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T has been thought, that the wisest and wittiest
of SHAKESPEARE's sayings, collected into such a form as to be readily carried about in the pocket, would furnish the means of employing
the otherwise idle half-hour that sometimes occurs in the life of the busiest person; who might thus beguile the tedium of expectation, the listlessness of waiting, the annoyance of delay, or even alleviate the feverishness of suspense and anxiety, by committing to memory these reflections of the greatest human intellect, and so making their elevating influence a part of every-day life.
Among these Proverbs will be found some of the axioms of Shakespeare which have actually become proverbial; and this may account for some sentences appearing here, which, strictly speaking, come rather under the latter than the former denomination.
It is curious to notice how Shakespeare has paraphrased some of our commonest proverbs in his own choice and elegant diction. Thus: “Make hay while the sun shines,' becomes –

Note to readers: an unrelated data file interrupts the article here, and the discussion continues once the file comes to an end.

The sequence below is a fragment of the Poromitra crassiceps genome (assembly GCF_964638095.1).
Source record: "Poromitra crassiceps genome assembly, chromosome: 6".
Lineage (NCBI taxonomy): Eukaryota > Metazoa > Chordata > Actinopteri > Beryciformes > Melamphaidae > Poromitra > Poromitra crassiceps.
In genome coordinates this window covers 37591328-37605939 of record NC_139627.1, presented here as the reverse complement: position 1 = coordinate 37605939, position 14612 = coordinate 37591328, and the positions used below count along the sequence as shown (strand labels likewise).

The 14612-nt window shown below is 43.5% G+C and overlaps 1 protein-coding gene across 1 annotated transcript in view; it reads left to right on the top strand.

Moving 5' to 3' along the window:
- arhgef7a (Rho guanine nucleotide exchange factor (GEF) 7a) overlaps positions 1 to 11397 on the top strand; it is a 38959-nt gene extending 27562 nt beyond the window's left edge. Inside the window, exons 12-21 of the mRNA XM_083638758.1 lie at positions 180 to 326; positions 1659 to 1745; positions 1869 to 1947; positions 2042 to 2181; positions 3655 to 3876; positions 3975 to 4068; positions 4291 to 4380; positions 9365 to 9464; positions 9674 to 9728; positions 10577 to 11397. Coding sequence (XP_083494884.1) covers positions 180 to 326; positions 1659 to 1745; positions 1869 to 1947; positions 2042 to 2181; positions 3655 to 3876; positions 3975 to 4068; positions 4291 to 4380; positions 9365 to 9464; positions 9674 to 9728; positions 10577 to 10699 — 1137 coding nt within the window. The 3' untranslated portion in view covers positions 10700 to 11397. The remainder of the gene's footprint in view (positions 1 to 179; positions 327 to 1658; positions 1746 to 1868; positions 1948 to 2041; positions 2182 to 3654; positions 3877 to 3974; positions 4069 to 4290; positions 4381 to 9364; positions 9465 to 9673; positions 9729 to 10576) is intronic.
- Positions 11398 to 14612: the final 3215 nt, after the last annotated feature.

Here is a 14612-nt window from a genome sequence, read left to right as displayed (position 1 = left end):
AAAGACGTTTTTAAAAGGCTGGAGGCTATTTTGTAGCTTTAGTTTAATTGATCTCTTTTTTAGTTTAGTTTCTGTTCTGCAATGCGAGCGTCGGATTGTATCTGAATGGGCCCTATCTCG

“ The sun shines hot; and if we use delay,
Cold biting winter mars our hoped-for hay;"
and in ‘Lightly come, lightly go,' we have—
“ Too light winning Makes the prize light.”
Again ; 'Let bygones be bygones,' grows into
“Let us not burden our remembrances
With a heaviness that's gone;">
whilst, “There's many a true word spoken in jest,' reappears in
“ Jesters do oft prove prophets;"
and some old proverbs he has even given verbatim ; as, “ The weakest goes to the wall;' and, · They laugh that win.'
So congenial to the mind of Shakespeare was the proverbial form, with its mixture of ideality and matter-of-fact worldly wisdom, that he has frequently repeated the same maxims, couched in varied terms.